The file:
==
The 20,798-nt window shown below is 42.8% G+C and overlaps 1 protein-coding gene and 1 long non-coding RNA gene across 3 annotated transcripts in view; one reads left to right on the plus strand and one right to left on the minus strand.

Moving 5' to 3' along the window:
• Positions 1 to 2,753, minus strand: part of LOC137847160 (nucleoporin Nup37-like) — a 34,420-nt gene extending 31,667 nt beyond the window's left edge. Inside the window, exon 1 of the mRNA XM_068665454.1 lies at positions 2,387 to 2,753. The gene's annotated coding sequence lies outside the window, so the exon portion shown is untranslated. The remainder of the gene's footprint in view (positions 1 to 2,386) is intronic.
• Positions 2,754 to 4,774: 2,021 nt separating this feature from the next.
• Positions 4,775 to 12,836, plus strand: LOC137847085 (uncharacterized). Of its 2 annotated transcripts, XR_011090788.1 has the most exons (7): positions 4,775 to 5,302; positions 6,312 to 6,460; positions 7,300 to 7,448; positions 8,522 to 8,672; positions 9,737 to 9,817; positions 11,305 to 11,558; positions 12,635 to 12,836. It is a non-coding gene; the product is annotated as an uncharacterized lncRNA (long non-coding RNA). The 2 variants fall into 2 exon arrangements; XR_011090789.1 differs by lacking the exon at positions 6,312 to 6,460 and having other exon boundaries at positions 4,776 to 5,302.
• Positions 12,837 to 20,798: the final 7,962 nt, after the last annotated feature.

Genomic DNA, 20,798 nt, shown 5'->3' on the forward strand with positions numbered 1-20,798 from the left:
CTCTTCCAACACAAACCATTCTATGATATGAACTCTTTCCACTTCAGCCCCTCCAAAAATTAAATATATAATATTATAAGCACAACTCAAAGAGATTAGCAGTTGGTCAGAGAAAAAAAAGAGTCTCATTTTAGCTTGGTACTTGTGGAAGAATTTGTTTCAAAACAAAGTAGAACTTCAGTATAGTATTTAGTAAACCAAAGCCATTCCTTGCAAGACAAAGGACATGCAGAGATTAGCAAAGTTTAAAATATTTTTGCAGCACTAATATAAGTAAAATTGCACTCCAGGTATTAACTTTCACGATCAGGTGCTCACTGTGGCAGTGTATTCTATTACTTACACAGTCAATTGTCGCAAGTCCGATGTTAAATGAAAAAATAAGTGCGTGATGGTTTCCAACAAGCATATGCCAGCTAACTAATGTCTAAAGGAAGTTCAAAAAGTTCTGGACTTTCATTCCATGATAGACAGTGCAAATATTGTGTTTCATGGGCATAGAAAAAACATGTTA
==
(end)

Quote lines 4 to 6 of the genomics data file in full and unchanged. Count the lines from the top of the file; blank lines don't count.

• Positions 2,754 to 4,774: 2,021 nt separating this feature from the next.
• Positions 4,775 to 12,836, plus strand: LOC137847085 (uncharacterized). Of its 2 annotated transcripts, XR_011090788.1 has the most exons (7): positions 4,775 to 5,302; positions 6,312 to 6,460; positions 7,300 to 7,448; positions 8,522 to 8,672; positions 9,737 to 9,817; positions 11,305 to 11,558; positions 12,635 to 12,836. It is a non-coding gene; the product is annotated as an uncharacterized lncRNA (long non-coding RNA). The 2 variants fall into 2 exon arrangements; XR_011090789.1 differs by lacking the exon at positions 6,312 to 6,460 and having other exon boundaries at positions 4,776 to 5,302.
• Positions 12,837 to 20,798: the final 7,962 nt, after the last annotated feature.